How Arsenal challenged referees, by taking the tackle out of their game

By Tony Attwood

If you have been here before you’ll know the story we’ve been following: that last season Mr Arteta dramatically cut the number of tackles that Arsenal put in.   Through doing this he cut the number of fouls given against Arsenal players, and through that, cut the number of yellow cards.

If you’ve not been here, then you probably won’t know it, because no one else has seen fit to run it – at least not in any detail.  As for why they won’t, it seems to be because most publishers think it’s too complicated for football fans to understand.

For Arsenal, tackles last season were down by over 125, fouls were down by over 75, and yellow cards by just under 40 in league games compared with the season before.

In percentage terms that meant yellow cards were 45% lower than the season before.  It was on this basis that the Arsenal revolution was able to been seen through the last two thirds of last season.

In fact Arsenal’s tackles figures have been declining across the last ten years, with the total number of tackles dropping in nine of the last ten years.  As a result last season Arsenal delivered just six tackles for every ten put in, ten years ago.

Unfortunately tackle figures are only available since 2006/7 when Arsenal, far from being the club with the lowest number of tackles, were actually top of the list with an amazing 998 tackles.  Last season it was just 456.

But does this matter?  Well, yes quite a lot, because the tackle is the main way clubs give power to referees. 

Take the tackle out of the game, and the referee’s power to penalise a team is greatly diminished.

So tackling is in decline, but not every club has understood, and so the gap between the team that delivers the most tackles and the team that delivers the least is widening.  Lats season that gap was 284 tackles.

This is because the decline in tackling by the least tackling team has been more dramatic. 10 years ago Wolverhampton, the least tackling team knocked up 619 tackles.  Since 2016/17 the team delivering the least tackles has always put in under 500 tackles.  This last season Arsenal delivered 456 tackles.

So it is not just Arsenal – there is a general trend against tackling, and Arsenal are at the forefront.  At the current rate of decline, in four years time Arsenal won’t be tackling at all!

Season Most tackles Fewest tackles Difference Arsenal Arsenal change from 2011/2
2020/21 740 Leeds 456 Arsenal 284 456 61%
2019/20 742 Leicester 507 Bournemouth 235 584 78%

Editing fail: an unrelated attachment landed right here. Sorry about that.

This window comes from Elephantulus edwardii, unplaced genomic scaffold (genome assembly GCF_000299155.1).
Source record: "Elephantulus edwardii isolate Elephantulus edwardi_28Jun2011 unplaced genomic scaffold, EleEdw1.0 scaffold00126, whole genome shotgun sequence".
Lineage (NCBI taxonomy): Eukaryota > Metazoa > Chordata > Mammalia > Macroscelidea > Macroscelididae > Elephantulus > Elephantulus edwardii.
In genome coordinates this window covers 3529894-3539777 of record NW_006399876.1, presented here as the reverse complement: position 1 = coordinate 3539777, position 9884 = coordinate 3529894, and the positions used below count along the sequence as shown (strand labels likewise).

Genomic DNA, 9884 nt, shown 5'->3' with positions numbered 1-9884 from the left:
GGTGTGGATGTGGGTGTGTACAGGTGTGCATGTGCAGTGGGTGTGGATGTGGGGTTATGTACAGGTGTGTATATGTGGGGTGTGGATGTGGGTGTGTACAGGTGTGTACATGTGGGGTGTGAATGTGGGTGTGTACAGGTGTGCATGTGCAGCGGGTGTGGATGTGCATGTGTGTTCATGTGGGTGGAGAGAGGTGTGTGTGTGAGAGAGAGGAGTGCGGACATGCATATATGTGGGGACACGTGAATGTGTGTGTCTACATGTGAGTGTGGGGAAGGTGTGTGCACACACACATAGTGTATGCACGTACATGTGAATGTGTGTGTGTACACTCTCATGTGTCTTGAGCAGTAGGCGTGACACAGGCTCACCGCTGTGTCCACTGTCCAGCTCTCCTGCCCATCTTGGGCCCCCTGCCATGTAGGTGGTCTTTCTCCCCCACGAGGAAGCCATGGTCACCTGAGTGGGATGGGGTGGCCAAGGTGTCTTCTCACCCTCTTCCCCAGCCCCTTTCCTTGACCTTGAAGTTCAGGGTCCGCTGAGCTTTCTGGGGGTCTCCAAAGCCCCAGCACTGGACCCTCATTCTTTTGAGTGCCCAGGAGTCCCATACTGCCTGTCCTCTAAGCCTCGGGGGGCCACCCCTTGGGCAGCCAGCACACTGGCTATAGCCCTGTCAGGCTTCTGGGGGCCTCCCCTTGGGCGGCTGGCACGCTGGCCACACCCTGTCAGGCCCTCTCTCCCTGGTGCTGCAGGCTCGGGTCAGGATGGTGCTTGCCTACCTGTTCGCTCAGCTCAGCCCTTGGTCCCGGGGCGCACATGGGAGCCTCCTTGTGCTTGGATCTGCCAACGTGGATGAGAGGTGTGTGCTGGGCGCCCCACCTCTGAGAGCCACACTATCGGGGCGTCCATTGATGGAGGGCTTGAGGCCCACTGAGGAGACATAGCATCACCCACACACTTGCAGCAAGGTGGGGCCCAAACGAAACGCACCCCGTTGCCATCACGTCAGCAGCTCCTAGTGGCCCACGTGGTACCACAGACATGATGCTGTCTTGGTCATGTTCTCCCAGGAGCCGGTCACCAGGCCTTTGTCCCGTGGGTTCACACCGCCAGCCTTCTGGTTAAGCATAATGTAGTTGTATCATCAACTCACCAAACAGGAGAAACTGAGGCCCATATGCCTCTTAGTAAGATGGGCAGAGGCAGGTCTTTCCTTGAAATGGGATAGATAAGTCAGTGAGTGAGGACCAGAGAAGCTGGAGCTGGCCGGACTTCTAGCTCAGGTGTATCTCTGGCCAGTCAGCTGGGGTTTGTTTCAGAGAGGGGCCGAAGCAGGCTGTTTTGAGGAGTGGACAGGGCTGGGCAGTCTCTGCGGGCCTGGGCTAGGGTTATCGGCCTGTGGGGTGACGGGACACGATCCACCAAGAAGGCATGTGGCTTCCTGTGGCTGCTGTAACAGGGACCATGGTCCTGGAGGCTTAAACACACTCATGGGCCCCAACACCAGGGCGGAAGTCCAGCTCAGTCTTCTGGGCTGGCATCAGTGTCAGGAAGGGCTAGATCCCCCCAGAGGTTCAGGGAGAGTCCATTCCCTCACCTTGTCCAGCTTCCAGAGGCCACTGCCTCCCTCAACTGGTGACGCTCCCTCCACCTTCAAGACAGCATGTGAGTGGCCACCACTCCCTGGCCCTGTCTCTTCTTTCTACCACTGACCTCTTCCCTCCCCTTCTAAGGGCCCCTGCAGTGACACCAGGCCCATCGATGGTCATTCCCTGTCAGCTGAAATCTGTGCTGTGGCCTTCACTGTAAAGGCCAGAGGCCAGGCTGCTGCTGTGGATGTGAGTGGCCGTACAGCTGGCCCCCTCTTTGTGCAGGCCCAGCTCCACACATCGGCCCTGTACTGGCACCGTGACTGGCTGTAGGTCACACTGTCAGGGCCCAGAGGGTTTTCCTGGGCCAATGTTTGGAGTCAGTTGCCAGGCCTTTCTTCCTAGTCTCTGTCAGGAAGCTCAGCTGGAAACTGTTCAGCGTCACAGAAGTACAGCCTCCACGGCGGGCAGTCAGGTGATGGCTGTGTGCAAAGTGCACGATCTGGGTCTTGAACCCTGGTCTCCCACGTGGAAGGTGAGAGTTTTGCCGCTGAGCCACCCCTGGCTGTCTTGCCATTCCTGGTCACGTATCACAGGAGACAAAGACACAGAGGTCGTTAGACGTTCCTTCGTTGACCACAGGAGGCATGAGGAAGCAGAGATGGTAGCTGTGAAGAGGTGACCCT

2018/19 730 Crystal Palace 518 Man City 212 609 81%
2017/18 744 Huddersfield 508 Bournemouth 236 623 83%
2016/17 727 Middlesboro 574 West Ham 153 673 90%
2015/16 871 Liverpool 608 Norwich 263 709 94%
2014/15 824 Newcastle 615 Burnley 209 739 98%
2013/14 848 Liverpool 619 Cardiff 229 714 95%
2012/13 819 Southampton 602 Reading 217 748 99%
2011/12 824 Sunderland 619 Wolves 205 751 100%

But what does this all mean?

The key point is that most tackles result in the giving away of a foul, most of the time.

I say most of the time because in 2019/20 when Leicester reacted against the trend at became the most tackling team since Liverpool in 2015/16, they not only tackled but, for just over half the season they got away with it, tackling more while getting far fewer fouls against them!!

It was coincidentally after Untold pointed this out, that suddenly they started getting double the number of fouls given against them per tackle.

Tackles are declining because almost every tackle results in a foul being given, so the tackle certainly doesn’t give an advantage to the defending team.  Leicester’s ploy was to tackle so often that (they successfully gambled) refs would not feel able to hand out a yellow card for every bad tackle, and so let the club get away with it.

It was an audacious and successful plan, and it is interesting to ponder that if we hadn’t published the figures showing how outrageous Leicester’s tackling had become, how far referees would have permitted Leicester to get.  We broke the story in our article  “How a club can commit the most fouls, but get the fewest yellow cards” and referee behaviour began to change almost immediately.  Some Leicester fans got very angry with that and suggested their tackle rate declined because of player injury, but that was untrue – the dates don’t match at all.  

So Arsenal last season operated at 61% of the tackles of ten years ago for the simple reason that tackles result in fouls most of the time, so give little benefit to the defending team.

I can’t say definitively that this was what caused our dramatic improvement in results in the last two thirds of last season, but if it wasn’t this change, then that decline was one hell of a coincidence.

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